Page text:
Frances and I are charter members of the NCBA (the National CrossBounce Association). Truth be told, we are the only members of this august sports league.
Oh, you haven't heard of CrossBounce? Well, neither has anyone else. Until now. CrossBounce is a team competition Frances and I developed that involves bouncing a lacrosse ball to each other while doing our long walks. We actually originated the game several years ago using a children's rubber ball. Not long ago, however, we found a lacrosse ball during one of our pedestrian journeys. We didn't know what it was - nobody in the Deep South knows anything about lacrosse - but the ball bounced well and we replaced our original equipment with the better caroming rubber sphere. The rules of the game simply involve bouncing the ball to each other as we walk. We must catch the ball on the first bounce and then bounce it back to our teammate. The current NCBA world record is 2,000 tosses and catches without a drop, set yesterday during an eight mile trek. We'll seek to extend that today when we walk, and yes I know you're deeply impressed. :):):)
I share this with you to raise the matter of competition, that is, spiritual competition. The New Testament actually speaks of such a thing. Before addressing this, however, the point must be made that our salvation in the Lord Jesus Christ does not involve competition in any manner. God's grace as received by faith constitutes the freest gift ever given, as purchased by the highest cost ever remitted. "Not by works of righteousness which we have done, but according to His mercy He saved us… Ye know that ye were not redeemed with corruptible things, as silver and gold, from your vain conversation received by tradition from your fathers; but with the precious blood of Christ, as of a lamb without blemish and without spot" (Titus 3:5; I Peter 1:18-19). Any notion of works regarding salvation cancels consideration and discussion before we even begin. We rather go forth with a Gospel message that proclaims, "Ho, every one that thirsteth, come ye to the waters, and he that hath no money; come ye, buy, and eat; yea, come, buy wine and milk without money and without price" (Isaiah 55:1).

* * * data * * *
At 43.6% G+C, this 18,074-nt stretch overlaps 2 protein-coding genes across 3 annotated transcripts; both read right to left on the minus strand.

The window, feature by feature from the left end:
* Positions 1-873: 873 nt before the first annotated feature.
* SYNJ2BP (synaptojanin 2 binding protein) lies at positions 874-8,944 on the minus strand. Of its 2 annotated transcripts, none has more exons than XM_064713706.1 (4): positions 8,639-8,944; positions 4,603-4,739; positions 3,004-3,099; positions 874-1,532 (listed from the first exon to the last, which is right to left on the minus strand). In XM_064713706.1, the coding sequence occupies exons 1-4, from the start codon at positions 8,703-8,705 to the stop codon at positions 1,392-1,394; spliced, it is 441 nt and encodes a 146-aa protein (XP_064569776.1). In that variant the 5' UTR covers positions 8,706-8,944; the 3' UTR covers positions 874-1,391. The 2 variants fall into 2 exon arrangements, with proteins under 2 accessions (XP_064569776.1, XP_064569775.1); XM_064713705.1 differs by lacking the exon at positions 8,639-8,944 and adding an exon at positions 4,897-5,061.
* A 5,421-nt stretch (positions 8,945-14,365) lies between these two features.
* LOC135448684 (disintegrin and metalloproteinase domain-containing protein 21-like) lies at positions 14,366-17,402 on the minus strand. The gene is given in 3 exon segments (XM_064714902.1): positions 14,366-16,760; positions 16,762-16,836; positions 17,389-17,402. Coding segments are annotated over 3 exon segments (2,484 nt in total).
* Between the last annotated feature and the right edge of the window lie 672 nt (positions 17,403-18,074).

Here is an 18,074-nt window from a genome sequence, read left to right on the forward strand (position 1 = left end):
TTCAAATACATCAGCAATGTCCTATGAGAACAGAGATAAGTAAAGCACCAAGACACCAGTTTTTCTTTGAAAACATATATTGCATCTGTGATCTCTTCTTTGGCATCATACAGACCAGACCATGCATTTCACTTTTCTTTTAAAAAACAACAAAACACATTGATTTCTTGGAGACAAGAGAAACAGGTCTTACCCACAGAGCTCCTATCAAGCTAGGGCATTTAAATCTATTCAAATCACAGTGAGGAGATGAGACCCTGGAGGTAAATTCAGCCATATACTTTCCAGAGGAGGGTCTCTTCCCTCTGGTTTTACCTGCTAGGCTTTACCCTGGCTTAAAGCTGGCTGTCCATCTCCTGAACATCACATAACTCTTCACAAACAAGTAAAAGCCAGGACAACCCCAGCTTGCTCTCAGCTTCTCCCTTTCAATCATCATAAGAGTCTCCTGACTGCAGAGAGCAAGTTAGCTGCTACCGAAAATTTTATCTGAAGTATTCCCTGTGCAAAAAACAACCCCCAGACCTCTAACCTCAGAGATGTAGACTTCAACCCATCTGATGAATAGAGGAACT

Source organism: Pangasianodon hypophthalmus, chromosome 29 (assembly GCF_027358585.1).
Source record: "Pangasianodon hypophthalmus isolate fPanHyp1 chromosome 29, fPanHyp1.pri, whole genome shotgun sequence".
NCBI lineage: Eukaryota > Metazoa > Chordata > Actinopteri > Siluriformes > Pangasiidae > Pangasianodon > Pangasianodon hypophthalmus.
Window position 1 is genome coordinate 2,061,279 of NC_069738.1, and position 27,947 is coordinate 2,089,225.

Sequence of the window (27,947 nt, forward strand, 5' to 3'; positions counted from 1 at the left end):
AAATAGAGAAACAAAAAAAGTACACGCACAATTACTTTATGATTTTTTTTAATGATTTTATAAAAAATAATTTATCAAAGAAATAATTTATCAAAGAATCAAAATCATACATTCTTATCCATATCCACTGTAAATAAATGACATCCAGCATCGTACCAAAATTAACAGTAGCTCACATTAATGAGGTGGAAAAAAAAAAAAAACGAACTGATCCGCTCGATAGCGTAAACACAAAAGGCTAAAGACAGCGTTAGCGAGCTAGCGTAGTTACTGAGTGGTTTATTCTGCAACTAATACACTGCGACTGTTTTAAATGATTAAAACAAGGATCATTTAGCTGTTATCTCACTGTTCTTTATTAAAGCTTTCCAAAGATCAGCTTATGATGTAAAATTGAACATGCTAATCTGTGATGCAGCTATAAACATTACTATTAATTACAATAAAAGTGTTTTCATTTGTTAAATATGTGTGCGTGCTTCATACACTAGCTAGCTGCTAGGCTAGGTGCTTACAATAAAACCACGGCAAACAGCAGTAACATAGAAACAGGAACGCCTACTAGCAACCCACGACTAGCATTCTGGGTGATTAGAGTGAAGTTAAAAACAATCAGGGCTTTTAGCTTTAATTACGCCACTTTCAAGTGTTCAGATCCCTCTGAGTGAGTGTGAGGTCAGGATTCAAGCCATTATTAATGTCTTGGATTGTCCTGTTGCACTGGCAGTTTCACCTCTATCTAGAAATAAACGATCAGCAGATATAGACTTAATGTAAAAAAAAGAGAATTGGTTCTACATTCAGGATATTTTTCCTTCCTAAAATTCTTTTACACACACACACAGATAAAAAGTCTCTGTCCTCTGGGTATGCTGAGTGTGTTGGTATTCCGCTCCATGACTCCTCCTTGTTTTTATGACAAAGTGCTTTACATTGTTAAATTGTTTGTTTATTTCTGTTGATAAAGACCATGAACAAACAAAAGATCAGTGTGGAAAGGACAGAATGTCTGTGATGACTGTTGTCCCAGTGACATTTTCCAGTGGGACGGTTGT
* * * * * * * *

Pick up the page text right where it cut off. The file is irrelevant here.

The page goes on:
Interestingly, however, the Apostle Paul does raise the issue of competition regarding the lives of those who have freely received God's grace in the Lord Jesus.
"Know ye not that they which run in a race run all, but one receiveth the prize? So run, that ye may obtain. And every man that striveth for the mastery is temperate in all things. Now they do it to obtain a corruptible crown; but we an incorruptible. I therefore so run, not as uncertainly; so fight I, not as one that beateth the air: But I keep under my body, and bring it into subjection: lest that by any means, when I have preached to others, I myself should be a castaway" (I Corinthians 9:24-27).
Note that Paul spiritually runs a race. He views himself as a competitor who diligently seeks an incorruptible crown, and who is willing to make the sacrifices necessary to obtain his goal. He keeps his body under subjection, as does any athlete who trains in order to compete. Again, note that the Apostle does not allude in this case to the free gift of his salvation, but rather to the subsequent life to be lived amid much spiritual opposition. Paul primarily refers to a matter of attitude and perspective. He desires to be guided by an internal intensity of devotion to God very much akin to the sensibilities of competition. This readies the heart and mind for the sacrifices necessary to run and win "the race that is set before us, looking unto Jesus, the author and finisher of our faith" (Hebrews 12:1-2). Certainly we do well to join our brother of old, sharing his intensity and awareness that honoring the Lord Jesus involves making the sacrifices required to run for Him.
Our little game, CrossBounce, makes me think of such things. Hopefully, the consideration will also lead to response, as enabled by the Holy Spirit. Our Heavenly Father calls us to view ourselves as engaged in a life, His life, that involves much commitment, devotion, and the willingness to forego some things for the obtaining of greater things. His Son provides the example, His Spirit the empowering, and His Word the guide whereby we "lay aside every weight" in order to run more surely and more successfully for the glory of the Lord Jesus (Hebrews 12:1).
"They that wait upon the Lord shall renew their strength. They shall mount up with wings as eagles. They shall run and not be weary, and they shall walk and not faint."
Weekly Memory Verse
"In the world ye shall have tribulation. But be of good cheer. I have overcome the world."